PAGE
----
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ICYMI: Love, War & Our 'Uncensored Lowdown'
Catch up on our recent best
We’re starting today with a quote from Bret Easton Ellis about The Ankler from his recent podcast, The Shards:
“Richard Rushfield’s brilliant newsletter [is] really the only honest thing being printed in Hollywood because all the other shit is just ridiculous. It really does give the uncensored lowdown on the shit that goes down, and it’s opinionated and it knows what it is talking about. This is not… approved legacy media.”
In that spirit, we both feel this past week was some of our best and smartest work yet. To kick it off…
Three great reads helped answer the question: How did we get here?
1. One majordomo in town told us that this was the smartest piece he had ever read about Hollywood. Courtesy of our free Strikegeist newsletter, republished from writer Matt Stoller.
Time to Break Up Hollywood Hollywood is trapped in a death spiral, with streaming giants struggling to profit while smothering the industry — all while serving as the tinder for the town’s largest labor movement in decades: “Far from a narrow conflict over money, this fight is existential, a question of whether America can be a place where stars are born and movies are made.”
2. Sean McNulty’s epic look at the disappearing financial backend of our major studios — their cable and linear TV divisions— and what it means for the streaming growth it supports is essential reading for every executive:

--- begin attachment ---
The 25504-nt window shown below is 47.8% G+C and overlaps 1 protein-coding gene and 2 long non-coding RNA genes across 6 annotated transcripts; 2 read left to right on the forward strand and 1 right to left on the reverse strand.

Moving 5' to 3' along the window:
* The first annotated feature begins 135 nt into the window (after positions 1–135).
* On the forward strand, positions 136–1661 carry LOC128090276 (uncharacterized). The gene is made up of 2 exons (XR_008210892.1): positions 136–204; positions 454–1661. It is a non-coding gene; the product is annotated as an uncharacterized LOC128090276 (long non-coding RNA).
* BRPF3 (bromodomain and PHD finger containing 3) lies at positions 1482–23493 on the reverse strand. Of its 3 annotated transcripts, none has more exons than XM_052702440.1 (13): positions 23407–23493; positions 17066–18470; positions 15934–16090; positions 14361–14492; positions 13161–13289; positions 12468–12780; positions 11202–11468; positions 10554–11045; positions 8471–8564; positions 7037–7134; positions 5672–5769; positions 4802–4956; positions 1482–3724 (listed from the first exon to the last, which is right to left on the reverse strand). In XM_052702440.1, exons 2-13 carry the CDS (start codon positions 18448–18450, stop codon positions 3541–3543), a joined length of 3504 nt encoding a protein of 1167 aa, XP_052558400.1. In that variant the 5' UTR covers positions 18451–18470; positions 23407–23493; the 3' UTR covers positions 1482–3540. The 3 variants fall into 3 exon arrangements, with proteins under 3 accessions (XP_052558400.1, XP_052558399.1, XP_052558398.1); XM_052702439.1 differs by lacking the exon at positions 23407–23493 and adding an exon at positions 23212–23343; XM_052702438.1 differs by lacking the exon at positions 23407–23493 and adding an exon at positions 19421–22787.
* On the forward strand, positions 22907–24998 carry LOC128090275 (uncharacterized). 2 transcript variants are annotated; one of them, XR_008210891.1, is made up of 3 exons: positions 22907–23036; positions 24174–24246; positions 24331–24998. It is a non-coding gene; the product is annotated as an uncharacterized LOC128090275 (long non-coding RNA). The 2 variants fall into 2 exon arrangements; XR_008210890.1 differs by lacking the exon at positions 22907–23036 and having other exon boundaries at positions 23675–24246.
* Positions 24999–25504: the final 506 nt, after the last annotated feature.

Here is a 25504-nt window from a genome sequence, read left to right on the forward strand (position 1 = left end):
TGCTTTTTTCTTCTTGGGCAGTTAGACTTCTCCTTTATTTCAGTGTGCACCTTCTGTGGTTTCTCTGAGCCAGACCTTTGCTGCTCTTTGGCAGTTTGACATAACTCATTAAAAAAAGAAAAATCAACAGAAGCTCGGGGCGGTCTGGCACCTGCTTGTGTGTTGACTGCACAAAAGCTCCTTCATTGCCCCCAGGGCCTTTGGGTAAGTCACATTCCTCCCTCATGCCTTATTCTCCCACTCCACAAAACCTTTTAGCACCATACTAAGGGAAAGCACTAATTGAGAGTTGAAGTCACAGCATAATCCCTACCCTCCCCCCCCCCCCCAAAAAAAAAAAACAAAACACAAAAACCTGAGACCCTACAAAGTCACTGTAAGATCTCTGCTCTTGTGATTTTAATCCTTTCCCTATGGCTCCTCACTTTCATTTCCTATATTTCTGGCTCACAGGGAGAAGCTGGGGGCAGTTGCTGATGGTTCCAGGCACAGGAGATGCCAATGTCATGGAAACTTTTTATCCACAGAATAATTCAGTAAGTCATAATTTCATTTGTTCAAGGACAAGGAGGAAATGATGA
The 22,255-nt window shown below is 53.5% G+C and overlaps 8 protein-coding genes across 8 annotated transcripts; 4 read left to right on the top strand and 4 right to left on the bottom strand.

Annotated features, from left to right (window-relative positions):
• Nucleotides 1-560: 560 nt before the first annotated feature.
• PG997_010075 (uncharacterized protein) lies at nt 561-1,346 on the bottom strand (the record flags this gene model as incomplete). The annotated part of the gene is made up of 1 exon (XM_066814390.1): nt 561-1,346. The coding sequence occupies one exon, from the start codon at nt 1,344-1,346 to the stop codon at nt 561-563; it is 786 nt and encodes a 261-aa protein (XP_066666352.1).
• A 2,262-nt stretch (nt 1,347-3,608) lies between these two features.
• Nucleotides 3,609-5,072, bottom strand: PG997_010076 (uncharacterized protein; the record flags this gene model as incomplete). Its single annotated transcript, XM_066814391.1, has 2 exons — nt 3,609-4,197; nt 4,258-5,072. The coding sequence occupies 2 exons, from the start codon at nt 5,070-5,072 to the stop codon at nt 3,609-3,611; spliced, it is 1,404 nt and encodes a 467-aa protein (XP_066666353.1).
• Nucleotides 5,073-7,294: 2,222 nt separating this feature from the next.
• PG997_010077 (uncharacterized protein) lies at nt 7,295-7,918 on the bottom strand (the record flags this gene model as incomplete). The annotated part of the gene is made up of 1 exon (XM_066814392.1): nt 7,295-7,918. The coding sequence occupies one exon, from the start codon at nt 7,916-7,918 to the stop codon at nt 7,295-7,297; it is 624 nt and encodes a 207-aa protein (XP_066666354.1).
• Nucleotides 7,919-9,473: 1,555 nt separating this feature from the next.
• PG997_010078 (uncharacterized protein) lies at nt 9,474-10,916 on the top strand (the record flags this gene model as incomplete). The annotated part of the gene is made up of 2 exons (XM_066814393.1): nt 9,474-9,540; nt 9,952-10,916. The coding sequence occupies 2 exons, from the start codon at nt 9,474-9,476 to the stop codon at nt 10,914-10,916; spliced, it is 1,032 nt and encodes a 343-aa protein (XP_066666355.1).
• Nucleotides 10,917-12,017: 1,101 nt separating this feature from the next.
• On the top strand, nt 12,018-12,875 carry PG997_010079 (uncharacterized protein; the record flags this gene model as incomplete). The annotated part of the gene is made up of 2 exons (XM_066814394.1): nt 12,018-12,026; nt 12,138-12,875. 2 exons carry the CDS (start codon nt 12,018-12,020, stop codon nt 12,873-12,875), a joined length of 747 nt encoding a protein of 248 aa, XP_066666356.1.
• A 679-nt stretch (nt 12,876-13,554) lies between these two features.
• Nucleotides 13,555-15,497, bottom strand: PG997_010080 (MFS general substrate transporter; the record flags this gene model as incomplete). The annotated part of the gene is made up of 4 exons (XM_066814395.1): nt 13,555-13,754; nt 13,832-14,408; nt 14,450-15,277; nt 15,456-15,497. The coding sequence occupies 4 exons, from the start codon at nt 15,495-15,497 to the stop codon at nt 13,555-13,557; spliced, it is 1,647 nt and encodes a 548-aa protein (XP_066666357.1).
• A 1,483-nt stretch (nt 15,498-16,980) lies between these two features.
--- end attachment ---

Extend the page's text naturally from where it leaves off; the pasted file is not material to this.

This is ballpark how much the Studios still rely on the Cable TV Bundle for their overall Entertainment Biz-based Revenue in Q1 2023:
NBCU/MEDIA division: 48%
3. Entertainment Strategy Guy asserts that “the WGA seems to negotiate based on the past five years, not predicting the next 10.” And through a series of charts and data reveals, ESG reports on the challenges present in the current strike negotiations happening concurrent to an era where the next few years of entertainment may be, paraphrasing Game of Thrones, “dark and full of terrors.”
Meanwhile, From the Frontlines of Love and War
Our TV comedy writer, the pseudonymous Kit Sargent, points out that Vladimir Lenin met his wife in a Marxist study group. Herein, she assesses the pros and cons of hooking up during a major labor movement:
“While there’s something to be said for a place where you can wave at someone whose name you can’t remember, yell ‘Josh!’ and have a 50/50 chance of being right, being around writers can get old.”
Richard reports how “the shutdown is revealing fissures between former BFFs and frenemies alike… [as] a series of other faultlines in the industry have begun revealing themselves… encompassing showrunners, Netflix, SAG and even broadcast TV (remember that?). Let’s roll through them and what is being whispered behind the scenes”:
Sonny Bunch is joined by Colby Day, screenwriter of In the Blink of an Eye and Netflix’s upcoming Spaceman, starring Adam Sandler and Carey Mulligan, to discuss all the unpaid work that goes into getting paid work on The Bulwark Goes To Hollywood (read the full transcript here).
Our intrepid Elaine Low hit the pickets, the upfronts and back this week. While we won’t reveal names, subscribers to our separate Strikegeist newsletter include plenty of C-suite execs in town and lots and lots and lots of showrunners and writers. Join us! And reach out to email@example.com.
☀️ 5 Days of The Wakeup
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